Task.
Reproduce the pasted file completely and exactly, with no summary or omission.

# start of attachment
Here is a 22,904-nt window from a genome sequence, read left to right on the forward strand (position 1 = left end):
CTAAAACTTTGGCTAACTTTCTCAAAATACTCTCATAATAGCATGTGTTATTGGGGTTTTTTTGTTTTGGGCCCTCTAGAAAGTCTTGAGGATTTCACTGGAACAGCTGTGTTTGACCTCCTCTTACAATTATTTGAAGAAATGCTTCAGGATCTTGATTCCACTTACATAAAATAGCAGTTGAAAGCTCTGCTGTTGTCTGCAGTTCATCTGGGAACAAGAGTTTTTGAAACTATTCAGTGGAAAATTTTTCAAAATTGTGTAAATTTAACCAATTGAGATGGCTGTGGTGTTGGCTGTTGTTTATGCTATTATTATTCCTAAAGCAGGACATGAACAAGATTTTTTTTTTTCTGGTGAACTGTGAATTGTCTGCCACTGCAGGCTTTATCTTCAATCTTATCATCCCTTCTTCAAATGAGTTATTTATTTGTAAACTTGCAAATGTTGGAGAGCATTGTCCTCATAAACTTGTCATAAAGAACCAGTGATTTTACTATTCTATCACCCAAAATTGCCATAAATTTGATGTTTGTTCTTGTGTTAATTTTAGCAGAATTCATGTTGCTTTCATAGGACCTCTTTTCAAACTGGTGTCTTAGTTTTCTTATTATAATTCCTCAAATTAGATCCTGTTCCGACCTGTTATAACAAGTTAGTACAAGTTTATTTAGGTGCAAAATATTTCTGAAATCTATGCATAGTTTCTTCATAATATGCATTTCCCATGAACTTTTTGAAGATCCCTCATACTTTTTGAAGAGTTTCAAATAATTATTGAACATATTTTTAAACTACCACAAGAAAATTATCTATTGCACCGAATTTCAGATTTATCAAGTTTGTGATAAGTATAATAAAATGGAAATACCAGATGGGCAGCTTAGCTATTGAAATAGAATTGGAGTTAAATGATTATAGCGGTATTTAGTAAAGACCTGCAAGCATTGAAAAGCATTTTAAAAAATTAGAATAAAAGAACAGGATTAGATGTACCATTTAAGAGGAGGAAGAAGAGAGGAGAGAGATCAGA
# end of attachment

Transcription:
Here is a 22,904-nt window from a genome sequence, read left to right on the forward strand (position 1 = left end):
CTAAAACTTTGGCTAACTTTCTCAAAATACTCTCATAATAGCATGTGTTATTGGGGTTTTTTTGTTTTGGGCCCTCTAGAAAGTCTTGAGGATTTCACTGGAACAGCTGTGTTTGACCTCCTCTTACAATTATTTGAAGAAATGCTTCAGGATCTTGATTCCACTTACATAAAATAGCAGTTGAAAGCTCTGCTGTTGTCTGCAGTTCATCTGGGAACAAGAGTTTTTGAAACTATTCAGTGGAAAATTTTTCAAAATTGTGTAAATTTAACCAATTGAGATGGCTGTGGTGTTGGCTGTTGTTTATGCTATTATTATTCCTAAAGCAGGACATGAACAAGATTTTTTTTTTTCTGGTGAACTGTGAATTGTCTGCCACTGCAGGCTTTATCTTCAATCTTATCATCCCTTCTTCAAATGAGTTATTTATTTGTAAACTTGCAAATGTTGGAGAGCATTGTCCTCATAAACTTGTCATAAAGAACCAGTGATTTTACTATTCTATCACCCAAAATTGCCATAAATTTGATGTTTGTTCTTGTGTTAATTTTAGCAGAATTCATGTTGCTTTCATAGGACCTCTTTTCAAACTGGTGTCTTAGTTTTCTTATTATAATTCCTCAAATTAGATCCTGTTCCGACCTGTTATAACAAGTTAGTACAAGTTTATTTAGGTGCAAAATATTTCTGAAATCTATGCATAGTTTCTTCATAATATGCATTTCCCATGAACTTTTTGAAGATCCCTCATACTTTTTGAAGAGTTTCAAATAATTATTGAACATATTTTTAAACTACCACAAGAAAATTATCTATTGCACCGAATTTCAGATTTATCAAGTTTGTGATAAGTATAATAAAATGGAAATACCAGATGGGCAGCTTAGCTATTGAAATAGAATTGGAGTTAAATGATTATAGCGGTATTTAGTAAAGACCTGCAAGCATTGAAAAGCATTTTAAAAAATTAGAATAAAAGAACAGGATTAGATGTACCATTTAAGAGGAGGAAGAAGAGAGGAGAGAGATCAGA